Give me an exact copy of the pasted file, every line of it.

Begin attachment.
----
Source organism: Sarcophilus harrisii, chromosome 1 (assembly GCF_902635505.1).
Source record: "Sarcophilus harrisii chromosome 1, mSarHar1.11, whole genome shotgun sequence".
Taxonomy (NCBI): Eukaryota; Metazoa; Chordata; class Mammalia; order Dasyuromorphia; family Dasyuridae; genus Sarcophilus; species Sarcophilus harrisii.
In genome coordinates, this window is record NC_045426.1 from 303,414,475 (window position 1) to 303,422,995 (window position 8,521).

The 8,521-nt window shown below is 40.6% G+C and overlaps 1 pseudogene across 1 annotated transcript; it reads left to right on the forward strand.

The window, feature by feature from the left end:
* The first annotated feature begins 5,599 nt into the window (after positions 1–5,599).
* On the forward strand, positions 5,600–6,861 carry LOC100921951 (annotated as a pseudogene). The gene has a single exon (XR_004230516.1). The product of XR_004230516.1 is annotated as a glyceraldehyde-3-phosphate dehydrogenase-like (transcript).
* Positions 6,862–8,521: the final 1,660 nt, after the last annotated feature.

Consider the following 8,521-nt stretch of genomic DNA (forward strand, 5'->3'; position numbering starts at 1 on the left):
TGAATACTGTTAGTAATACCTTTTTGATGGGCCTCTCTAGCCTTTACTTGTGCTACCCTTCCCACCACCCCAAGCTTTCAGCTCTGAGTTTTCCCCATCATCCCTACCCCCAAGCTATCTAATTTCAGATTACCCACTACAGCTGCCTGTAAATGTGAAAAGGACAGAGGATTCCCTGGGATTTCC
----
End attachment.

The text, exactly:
Source organism: Sarcophilus harrisii, chromosome 1 (assembly GCF_902635505.1).
Source record: "Sarcophilus harrisii chromosome 1, mSarHar1.11, whole genome shotgun sequence".
Taxonomy (NCBI): Eukaryota; Metazoa; Chordata; class Mammalia; order Dasyuromorphia; family Dasyuridae; genus Sarcophilus; species Sarcophilus harrisii.
In genome coordinates, this window is record NC_045426.1 from 303,414,475 (window position 1) to 303,422,995 (window position 8,521).

The 8,521-nt window shown below is 40.6% G+C and overlaps 1 pseudogene across 1 annotated transcript; it reads left to right on the forward strand.

The window, feature by feature from the left end:
* The first annotated feature begins 5,599 nt into the window (after positions 1–5,599).
* On the forward strand, positions 5,600–6,861 carry LOC100921951 (annotated as a pseudogene). The gene has a single exon (XR_004230516.1). The product of XR_004230516.1 is annotated as a glyceraldehyde-3-phosphate dehydrogenase-like (transcript).
* Positions 6,862–8,521: the final 1,660 nt, after the last annotated feature.

Consider the following 8,521-nt stretch of genomic DNA (forward strand, 5'->3'; position numbering starts at 1 on the left):
TGAATACTGTTAGTAATACCTTTTTGATGGGCCTCTCTAGCCTTTACTTGTGCTACCCTTCCCACCACCCCAAGCTTTCAGCTCTGAGTTTTCCCCATCATCCCTACCCCCAAGCTATCTAATTTCAGATTACCCACTACAGCTGCCTGTAAATGTGAAAAGGACAGAGGATTCCCTGGGATTTCC